“Proudly Serving The USA/Canada 

Since 1981”

www.sportsplexoperators.com

. . . . . . . . . . . . . . . . . . . . . . .

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“Proudly Serving The USA/Canada 

Since 1981”

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The 7 Tips for Wet Fields !

The Ongoing Battle Rages On…

Thanks to the often-squishy sound beneath my feet as I walk the ballfields at our nearby Little League park, the first month or so of the season is typically a bit of an adventure. Even as summer starts to show up and warmer days become the norm, most groundskeepers have been battling (and many continue the battle) against the same thing … wet fields. What is a groundskeeper to do to keep his or her fields dry and get them playable as quickly as possible?

HERE ARE 7 TIPS FOR WET FIELDS:

    1. Winds can build up soil and topdressing materials into the lips of the infield skin. These lips will drastically affect the drainage of water off of your infield skin so be sure to regularly clean out all lips (see our Groundskeeper U module on Lip Management).
    2. Make sure the surface of the skin is smooth and level. Fall can be a great time to re-level your infield skin so there are no low spots in the skin which will collect water. This exercise best prepares your field for rapid water removal.
    3. If your infield was not regraded last fall, go out to the field right after a rain while there are still puddles on the infield skin and, using a rake, carve the outline of each puddle. When dry, nail drag the infield avoiding the low spots so you can find them, then use the loose infield soil to fill these low areas to help the water move off the infield more effectively.
    4. When it’s early in the spring, you need to wait until the field has lost all frost in the soil profile before attempting any work on the skin portion. If it’s too soft to walk on, you should not be on it.
    5. If your field is in the northern part of the country — where there’s a noteworthy depth of frost each year (3″ or more) — be sure to roll the field early, once it has dried enough to help seal the field back up so water will run off the field more easily.

Beacon Athletics

  1. Keep some calcined clay drying agents around for those emergencies. But if the puddles are large or deep, then use some puddle sponges or a puddle pump to remove excess water leaving just very shallow wet areas where drying agents can then work their magic.
  2. Whatever you do, NEVER use brooms to sweep excess water off your infield soil (see Top 6 Most Common Groundskeeping Mistakes). You will only be worsening the surface grade of the skin by sweeping more soil out which will create an even deeper hole for water to stand in. This will also cause build up of the lips which, even worse, creates a bigger dam along the turf edge. Save the brooms and squeegees for the turf grass only.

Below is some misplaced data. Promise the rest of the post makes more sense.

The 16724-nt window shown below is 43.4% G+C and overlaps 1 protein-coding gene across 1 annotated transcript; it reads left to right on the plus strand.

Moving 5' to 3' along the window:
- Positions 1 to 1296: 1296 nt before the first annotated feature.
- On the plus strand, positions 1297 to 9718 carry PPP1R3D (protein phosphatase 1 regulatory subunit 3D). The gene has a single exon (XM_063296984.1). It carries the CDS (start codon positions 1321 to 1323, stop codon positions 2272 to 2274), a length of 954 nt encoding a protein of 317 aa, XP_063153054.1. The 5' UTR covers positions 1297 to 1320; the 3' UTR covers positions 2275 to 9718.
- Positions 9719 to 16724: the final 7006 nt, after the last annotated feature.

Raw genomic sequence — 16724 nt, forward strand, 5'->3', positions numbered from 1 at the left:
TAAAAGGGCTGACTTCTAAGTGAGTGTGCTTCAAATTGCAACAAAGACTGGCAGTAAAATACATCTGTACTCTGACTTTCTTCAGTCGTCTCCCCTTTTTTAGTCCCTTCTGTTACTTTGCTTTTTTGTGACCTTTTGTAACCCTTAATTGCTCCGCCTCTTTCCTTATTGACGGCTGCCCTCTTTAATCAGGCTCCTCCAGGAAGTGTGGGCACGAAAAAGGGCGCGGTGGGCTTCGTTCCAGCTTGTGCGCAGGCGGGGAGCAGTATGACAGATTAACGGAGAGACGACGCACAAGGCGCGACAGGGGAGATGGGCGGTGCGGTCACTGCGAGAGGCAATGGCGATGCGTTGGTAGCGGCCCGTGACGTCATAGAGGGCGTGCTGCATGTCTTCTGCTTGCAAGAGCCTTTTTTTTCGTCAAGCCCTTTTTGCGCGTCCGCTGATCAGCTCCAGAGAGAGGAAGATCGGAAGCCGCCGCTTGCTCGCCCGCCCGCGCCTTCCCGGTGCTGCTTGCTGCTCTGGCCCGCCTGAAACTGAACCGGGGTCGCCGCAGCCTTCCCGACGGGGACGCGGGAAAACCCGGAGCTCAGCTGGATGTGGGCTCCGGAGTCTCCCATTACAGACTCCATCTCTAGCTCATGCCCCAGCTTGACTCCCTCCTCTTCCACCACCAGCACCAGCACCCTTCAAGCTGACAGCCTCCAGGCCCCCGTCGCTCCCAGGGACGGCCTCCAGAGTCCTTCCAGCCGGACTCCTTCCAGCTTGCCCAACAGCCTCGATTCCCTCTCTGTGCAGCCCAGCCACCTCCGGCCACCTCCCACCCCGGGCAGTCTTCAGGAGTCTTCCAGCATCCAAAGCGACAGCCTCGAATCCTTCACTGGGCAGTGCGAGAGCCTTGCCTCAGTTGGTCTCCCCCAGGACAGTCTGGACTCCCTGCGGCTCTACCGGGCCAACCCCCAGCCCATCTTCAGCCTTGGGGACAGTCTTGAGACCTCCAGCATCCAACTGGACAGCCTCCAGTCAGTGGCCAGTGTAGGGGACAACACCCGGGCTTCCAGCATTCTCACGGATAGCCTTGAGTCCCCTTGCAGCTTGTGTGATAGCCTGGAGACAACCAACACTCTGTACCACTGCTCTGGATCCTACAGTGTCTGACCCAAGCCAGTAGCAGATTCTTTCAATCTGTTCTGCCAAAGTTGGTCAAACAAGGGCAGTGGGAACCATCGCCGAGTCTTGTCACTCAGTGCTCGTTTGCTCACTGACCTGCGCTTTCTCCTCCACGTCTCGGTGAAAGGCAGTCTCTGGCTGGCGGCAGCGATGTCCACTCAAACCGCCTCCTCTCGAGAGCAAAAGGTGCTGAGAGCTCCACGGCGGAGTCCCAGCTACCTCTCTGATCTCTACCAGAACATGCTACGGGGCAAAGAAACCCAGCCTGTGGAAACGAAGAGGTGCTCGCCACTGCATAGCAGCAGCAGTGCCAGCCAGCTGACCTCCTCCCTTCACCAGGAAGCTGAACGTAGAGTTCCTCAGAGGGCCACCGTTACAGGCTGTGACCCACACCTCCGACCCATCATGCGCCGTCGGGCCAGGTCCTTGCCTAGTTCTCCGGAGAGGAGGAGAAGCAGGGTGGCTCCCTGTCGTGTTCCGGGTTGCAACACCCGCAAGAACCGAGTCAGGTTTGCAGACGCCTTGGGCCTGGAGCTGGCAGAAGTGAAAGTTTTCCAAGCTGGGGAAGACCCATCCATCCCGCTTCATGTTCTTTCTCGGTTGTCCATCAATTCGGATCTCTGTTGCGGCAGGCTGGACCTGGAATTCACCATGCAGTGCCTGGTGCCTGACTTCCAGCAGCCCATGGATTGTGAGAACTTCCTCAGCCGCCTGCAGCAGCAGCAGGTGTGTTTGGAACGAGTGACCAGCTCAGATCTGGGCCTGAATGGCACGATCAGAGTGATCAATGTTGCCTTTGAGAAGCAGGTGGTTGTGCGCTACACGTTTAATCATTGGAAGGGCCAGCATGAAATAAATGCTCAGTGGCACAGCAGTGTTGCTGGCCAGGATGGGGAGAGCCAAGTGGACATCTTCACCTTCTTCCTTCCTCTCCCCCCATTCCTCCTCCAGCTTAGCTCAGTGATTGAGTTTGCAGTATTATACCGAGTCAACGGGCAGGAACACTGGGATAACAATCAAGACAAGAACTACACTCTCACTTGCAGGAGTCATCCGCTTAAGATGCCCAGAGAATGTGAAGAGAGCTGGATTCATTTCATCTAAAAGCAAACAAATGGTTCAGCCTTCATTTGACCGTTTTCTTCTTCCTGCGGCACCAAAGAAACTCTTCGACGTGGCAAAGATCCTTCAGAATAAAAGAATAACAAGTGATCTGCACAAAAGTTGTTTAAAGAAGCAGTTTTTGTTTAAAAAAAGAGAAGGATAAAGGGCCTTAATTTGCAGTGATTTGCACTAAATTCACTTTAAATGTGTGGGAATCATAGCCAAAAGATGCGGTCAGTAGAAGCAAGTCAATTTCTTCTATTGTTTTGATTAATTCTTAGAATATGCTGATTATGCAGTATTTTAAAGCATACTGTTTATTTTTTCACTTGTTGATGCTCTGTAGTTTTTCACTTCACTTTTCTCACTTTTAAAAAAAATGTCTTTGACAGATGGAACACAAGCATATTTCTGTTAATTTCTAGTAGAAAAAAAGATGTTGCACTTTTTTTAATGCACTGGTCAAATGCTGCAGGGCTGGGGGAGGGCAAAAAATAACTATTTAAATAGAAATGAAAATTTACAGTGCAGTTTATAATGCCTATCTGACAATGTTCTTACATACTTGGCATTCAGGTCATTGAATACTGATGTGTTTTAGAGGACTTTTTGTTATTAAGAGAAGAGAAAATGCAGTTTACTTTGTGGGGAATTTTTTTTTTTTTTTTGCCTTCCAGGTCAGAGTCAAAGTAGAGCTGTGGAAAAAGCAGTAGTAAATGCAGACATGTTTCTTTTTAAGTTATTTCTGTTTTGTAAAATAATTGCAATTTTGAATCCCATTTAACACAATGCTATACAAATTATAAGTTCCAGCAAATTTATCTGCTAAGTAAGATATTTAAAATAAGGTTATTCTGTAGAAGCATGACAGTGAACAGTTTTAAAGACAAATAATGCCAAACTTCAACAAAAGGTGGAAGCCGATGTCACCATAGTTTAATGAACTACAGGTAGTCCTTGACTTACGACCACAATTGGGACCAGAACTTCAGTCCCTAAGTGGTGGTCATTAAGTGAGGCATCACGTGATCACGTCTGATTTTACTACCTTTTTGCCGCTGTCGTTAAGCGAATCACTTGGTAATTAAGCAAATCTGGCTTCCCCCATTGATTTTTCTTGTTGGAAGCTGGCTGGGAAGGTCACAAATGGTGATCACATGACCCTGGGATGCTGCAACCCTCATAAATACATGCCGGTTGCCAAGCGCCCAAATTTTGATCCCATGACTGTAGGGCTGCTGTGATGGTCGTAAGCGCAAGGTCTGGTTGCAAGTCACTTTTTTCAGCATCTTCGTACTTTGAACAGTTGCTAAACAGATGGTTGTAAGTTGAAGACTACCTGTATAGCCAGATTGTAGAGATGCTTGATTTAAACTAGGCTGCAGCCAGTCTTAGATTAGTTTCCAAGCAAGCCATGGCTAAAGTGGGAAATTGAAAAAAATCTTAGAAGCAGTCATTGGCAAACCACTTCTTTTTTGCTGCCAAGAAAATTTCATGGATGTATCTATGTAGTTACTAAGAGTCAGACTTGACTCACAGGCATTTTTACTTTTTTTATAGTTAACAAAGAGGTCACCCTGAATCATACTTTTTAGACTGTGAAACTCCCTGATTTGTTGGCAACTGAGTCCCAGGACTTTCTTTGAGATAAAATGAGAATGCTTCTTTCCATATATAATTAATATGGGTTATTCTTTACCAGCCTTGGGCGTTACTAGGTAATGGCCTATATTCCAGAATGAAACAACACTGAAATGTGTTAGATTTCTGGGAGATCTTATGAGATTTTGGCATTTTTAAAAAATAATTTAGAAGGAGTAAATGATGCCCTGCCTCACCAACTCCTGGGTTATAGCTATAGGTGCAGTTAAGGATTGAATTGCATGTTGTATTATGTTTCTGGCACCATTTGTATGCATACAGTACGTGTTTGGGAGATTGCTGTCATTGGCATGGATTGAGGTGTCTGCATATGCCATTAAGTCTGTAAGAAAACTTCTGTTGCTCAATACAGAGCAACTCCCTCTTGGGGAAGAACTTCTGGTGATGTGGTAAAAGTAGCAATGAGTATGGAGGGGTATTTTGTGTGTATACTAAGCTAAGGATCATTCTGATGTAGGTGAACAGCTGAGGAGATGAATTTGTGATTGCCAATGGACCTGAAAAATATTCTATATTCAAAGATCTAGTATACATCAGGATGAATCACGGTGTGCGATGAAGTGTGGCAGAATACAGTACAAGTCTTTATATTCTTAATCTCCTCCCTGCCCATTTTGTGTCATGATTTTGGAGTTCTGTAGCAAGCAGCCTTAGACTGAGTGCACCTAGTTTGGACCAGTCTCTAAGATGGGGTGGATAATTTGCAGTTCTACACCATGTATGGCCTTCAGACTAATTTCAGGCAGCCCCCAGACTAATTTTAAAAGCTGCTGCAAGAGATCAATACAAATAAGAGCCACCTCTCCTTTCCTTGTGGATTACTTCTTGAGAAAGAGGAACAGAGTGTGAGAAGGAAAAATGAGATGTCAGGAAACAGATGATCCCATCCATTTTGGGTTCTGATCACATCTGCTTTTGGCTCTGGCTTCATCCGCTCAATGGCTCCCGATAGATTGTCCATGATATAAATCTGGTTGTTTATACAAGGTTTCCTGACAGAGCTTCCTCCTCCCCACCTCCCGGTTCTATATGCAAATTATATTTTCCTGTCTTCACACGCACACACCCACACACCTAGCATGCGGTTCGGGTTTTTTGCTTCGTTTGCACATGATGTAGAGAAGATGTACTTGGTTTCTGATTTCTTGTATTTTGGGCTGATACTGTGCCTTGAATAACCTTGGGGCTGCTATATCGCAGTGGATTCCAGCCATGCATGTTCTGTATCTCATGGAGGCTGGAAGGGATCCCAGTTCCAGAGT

. . . . . . . . . . . . . . . . . . . . . . . . . . . . . . . . . . . . . . .

It’s Never To Late To Save Your Program Money !
Check Out Our Insurance Program Today !

* ( 16 Different Amateur Sports ) *

( Officials, Tournaments, & Facilities ) *

1-800-622-7370

. . . . . . . . . . . . . . . . . . . . . . . .

www.sadlersports.com/soda

. . . . . . . . . . . . . . . . . . . . . . . . 

“Proudly Serving The USA/Canada 

Since 1981”

www.sportsplexoperators.com

. . . . . . . . . . . . . . . . . . . . . . .

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“Proudly Serving The USA/Canada 

Since 1981”

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Windsor Locks voters approve tax break for sports complex !

WINDSOR LOCKS, CT.Voters on Wednesday backed a plan to create a Tax Increment Financing district in the area of the proposed All Sports Village complex at the east end of the Route 20 corridor.

The vote was 969-719.

The sports complex, initially pitched to residents last July, will bring $27 million in spending to the town within five years, according to a study commissioned by the developer and performed by consulting firm Sports Facilities Advisory.

First Selectman Christopher Kervick and developer Andrew Borgia, principal of JABS Sports Management, have made it clear that the deal would require the establishment of a TIF district, which would allow the town to deposit new property taxes collected from the business into a special fund and then use that money to subsidize the business and make infrastructure improvements to the surrounding area.

Kervick has said the arrangement wouldn’t hurt the town, as the tax money the town would rebate to the business would be new funds, and those who visit the sports complex — which is to include several amenities for young athletes and their families — would spend money locally.

Residents who’ve supported the complex at public hearings have argued that it is an opportunity for economic growth in town and would attract new residents.

But other residents raised a host of concerns about the TIF arrangement and the complex itself. Some oppose bringing in a business that is unable or unwilling to operate without such abatements, while others have said the complex would disturb neighbors and strain local resources.